(Solanum sp.) Solanaceous fruits like cocona, pepino melon, and huckleberry may have varying appearances, but they all belong to the nightshade family. Solanaceous berries are closely related to tomatoes, eggplants and peppers, and they largely have the same growing needs. Solanum fruit are heat loving and detest the cold. The Latin name of the family solanaceae translates to "sun loving," and indeed all garden berries prefer to grow in full sun. Germinating solanums will require a heat mat or very warm, sunny area as the ideal germination temperature is 78-85F. Start seeds indoors 8-10 weeks before last frost date. Sow seeds 1/4 inch deep. Seeds will germinate in 7-21 days. Keep seeds reliably watered until they germinate. Spacing will depend on the exact solanum that you grow. Typically between 12-24 inches apart is best. Provide rich, well-draining soil and regular watering. CAUTION: Unripe solanaceous berries can be toxic.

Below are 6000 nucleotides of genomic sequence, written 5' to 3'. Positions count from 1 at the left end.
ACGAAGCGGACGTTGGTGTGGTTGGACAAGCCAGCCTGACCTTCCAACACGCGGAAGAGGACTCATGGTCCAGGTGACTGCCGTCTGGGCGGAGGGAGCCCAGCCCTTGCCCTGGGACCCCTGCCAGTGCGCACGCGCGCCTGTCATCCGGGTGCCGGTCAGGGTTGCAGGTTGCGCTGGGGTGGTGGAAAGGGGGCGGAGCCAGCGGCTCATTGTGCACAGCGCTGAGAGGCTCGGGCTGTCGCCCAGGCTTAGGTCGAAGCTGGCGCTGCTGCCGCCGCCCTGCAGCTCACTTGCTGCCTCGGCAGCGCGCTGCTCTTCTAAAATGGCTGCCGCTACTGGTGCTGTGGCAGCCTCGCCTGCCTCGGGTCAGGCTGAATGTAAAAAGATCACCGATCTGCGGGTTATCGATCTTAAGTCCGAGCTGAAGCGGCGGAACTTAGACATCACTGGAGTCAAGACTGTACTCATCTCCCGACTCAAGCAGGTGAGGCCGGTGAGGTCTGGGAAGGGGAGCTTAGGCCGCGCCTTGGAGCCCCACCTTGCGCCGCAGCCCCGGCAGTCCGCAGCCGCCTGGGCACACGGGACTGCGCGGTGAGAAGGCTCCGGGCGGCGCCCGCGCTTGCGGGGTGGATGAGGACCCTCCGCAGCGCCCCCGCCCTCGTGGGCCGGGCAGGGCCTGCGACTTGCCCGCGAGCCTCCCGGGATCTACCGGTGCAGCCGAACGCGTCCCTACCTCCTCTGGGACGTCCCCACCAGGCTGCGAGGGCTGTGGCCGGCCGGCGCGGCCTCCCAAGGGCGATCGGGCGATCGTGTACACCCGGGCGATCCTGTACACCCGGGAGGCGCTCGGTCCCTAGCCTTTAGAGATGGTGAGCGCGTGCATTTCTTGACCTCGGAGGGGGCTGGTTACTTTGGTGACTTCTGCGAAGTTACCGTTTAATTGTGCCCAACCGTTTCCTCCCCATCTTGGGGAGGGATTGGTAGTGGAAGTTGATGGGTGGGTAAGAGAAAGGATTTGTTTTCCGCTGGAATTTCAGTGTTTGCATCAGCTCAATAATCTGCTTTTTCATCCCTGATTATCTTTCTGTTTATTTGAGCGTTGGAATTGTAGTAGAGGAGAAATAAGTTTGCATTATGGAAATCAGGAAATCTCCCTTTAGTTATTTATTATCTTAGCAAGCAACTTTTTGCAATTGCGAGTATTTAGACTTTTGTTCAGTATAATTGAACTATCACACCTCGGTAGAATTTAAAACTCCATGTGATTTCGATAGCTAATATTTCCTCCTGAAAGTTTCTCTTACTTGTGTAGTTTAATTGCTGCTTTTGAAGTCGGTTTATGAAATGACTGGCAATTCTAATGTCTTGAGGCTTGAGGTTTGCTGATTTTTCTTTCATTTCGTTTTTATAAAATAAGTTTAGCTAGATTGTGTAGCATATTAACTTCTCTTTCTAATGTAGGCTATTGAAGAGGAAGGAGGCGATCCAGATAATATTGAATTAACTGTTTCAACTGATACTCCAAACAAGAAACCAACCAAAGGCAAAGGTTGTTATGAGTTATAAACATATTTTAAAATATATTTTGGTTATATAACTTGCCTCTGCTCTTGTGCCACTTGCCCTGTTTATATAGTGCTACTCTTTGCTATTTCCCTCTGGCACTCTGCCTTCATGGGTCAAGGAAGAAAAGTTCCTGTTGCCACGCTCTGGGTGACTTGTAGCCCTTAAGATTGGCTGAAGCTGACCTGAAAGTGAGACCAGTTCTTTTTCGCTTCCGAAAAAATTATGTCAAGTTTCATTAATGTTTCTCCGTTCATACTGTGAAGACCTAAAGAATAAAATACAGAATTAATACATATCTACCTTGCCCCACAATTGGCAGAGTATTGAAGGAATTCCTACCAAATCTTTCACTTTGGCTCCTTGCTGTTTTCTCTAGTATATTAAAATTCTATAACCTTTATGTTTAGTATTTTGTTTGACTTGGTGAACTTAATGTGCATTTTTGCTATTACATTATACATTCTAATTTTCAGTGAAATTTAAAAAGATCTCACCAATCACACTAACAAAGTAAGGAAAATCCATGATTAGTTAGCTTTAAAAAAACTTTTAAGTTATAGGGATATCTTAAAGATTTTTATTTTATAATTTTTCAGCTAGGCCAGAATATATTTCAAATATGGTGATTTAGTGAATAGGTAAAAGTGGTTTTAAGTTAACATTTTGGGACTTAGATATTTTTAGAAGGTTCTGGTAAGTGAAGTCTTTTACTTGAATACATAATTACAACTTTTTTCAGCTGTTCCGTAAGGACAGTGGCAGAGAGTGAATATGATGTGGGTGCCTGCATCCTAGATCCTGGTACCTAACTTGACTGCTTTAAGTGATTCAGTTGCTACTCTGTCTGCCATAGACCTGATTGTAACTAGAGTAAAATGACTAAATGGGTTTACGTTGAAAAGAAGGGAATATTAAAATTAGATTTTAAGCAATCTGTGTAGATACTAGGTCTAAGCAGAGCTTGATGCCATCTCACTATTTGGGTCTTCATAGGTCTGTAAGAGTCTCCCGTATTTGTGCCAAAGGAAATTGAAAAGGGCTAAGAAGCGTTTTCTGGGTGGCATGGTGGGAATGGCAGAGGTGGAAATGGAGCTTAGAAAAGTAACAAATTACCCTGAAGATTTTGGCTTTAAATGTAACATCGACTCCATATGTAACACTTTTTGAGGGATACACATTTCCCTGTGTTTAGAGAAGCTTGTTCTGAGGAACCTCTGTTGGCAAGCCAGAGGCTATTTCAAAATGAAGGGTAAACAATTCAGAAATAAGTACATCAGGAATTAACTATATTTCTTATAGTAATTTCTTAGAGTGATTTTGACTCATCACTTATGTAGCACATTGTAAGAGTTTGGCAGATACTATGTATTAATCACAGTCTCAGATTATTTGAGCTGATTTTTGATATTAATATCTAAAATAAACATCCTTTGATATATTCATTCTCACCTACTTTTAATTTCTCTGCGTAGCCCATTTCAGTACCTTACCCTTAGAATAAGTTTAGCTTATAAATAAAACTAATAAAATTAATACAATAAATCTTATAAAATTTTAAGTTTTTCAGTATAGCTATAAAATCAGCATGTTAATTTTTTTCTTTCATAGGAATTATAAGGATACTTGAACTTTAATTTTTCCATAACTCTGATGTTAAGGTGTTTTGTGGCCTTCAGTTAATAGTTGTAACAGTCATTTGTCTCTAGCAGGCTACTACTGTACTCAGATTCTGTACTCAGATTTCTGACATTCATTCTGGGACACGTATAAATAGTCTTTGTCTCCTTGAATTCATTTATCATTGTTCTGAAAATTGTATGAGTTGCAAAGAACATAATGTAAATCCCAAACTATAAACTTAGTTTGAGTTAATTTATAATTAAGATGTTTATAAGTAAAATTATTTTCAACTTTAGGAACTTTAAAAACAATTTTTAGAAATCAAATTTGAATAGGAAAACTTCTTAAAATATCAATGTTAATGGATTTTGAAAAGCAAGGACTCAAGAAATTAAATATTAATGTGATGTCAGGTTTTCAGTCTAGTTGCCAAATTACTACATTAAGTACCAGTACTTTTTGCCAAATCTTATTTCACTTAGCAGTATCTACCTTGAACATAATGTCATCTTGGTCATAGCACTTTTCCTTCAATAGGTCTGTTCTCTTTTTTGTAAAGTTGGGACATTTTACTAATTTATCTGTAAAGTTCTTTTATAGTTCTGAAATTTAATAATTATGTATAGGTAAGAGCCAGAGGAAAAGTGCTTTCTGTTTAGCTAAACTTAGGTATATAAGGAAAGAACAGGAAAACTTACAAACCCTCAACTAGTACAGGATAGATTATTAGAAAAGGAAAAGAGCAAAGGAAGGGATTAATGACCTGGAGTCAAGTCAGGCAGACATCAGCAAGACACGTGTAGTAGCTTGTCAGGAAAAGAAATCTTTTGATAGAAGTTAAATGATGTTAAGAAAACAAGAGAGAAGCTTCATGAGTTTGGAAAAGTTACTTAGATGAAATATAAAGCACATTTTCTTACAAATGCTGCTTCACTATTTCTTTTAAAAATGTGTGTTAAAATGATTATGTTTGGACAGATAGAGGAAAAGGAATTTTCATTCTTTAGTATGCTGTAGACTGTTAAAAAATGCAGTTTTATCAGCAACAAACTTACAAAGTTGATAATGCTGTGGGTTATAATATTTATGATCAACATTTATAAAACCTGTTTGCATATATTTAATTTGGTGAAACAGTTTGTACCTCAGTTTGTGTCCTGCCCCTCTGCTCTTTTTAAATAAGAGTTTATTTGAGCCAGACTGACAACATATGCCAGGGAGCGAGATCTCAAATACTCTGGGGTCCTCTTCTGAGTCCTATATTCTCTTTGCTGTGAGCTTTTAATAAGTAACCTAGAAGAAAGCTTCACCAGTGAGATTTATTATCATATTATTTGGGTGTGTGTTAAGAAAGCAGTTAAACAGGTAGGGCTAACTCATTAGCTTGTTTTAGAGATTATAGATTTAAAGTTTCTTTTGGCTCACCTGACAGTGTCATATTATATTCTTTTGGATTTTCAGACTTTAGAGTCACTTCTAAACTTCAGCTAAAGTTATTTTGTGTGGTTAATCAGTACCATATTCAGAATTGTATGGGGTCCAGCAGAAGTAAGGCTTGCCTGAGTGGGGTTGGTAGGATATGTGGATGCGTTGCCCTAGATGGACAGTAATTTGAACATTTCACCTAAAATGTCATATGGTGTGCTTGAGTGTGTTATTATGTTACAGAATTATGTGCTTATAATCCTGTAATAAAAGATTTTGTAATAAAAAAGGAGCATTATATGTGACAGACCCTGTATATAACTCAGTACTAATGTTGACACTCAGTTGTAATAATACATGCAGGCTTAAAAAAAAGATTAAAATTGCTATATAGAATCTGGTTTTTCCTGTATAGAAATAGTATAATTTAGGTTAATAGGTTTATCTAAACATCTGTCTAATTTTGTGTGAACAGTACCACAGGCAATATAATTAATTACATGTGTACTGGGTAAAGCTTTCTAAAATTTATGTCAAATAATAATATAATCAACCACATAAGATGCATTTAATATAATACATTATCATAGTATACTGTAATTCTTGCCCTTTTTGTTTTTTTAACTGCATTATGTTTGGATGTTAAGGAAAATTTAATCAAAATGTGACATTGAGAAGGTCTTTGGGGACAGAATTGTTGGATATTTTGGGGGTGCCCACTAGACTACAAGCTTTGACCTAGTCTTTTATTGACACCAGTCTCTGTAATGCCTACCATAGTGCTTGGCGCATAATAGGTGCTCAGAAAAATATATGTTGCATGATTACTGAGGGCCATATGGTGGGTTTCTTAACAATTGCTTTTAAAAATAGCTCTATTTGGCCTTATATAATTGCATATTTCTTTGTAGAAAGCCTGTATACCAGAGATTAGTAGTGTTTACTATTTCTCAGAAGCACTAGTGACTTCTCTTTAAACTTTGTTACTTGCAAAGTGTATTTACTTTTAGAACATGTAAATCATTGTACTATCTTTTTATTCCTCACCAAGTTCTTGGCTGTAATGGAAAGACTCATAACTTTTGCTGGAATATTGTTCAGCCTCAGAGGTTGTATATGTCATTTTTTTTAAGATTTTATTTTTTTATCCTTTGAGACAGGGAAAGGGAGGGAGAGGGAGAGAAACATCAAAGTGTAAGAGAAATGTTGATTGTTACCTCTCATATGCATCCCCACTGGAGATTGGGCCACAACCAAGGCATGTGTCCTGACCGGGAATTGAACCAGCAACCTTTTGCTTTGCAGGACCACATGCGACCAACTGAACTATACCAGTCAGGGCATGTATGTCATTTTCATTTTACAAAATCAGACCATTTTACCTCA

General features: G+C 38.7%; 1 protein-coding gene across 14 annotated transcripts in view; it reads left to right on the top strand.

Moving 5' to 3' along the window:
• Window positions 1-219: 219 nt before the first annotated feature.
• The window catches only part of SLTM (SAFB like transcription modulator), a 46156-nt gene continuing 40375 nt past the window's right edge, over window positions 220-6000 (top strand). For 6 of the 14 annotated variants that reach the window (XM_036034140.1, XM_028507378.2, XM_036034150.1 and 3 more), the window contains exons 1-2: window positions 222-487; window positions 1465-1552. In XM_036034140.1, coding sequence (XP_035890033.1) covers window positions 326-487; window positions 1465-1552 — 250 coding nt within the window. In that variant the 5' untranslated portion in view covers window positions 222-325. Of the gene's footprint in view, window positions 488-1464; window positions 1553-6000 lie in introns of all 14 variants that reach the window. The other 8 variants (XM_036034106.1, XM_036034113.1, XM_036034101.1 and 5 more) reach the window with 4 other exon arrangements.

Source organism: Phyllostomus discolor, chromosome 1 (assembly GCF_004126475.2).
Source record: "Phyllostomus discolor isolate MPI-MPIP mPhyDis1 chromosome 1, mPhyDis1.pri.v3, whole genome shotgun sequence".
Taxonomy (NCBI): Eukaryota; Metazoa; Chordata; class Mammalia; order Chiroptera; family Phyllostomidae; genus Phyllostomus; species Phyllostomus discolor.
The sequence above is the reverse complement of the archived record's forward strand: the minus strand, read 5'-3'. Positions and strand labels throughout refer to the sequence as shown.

Alpine Strawberry (Fragaria vesca) Wild or alpine strawberries are native to Europe and have been appreciated since the Stone Age. The fruit is small compared to modern cultivated types, but the intense flavor tends to be very rich, and they are super sweet. Germination of the tiny seeds is actually easy in proper conditions. Growth may start out slowly, as the seeds are so tiny, but the plants are very hardy. A harvest may be had the first year from an extra-early indoor sowing. Cold stratification speeds germination. Ideal germination temperature is 65-75F. Surface sow seeds and cover with a very fine sprinkling of soil as light aids germination. Alternatively you can direct sow the seeds right around the time of last frost. Though they seldom make runners, wild strawberries may be multiplied easily by dividing the plants in fall or spring. They also are ever-bearing, yielding throughout the season. The berries are very high in vitamin C and other antioxidants, and they taste so good!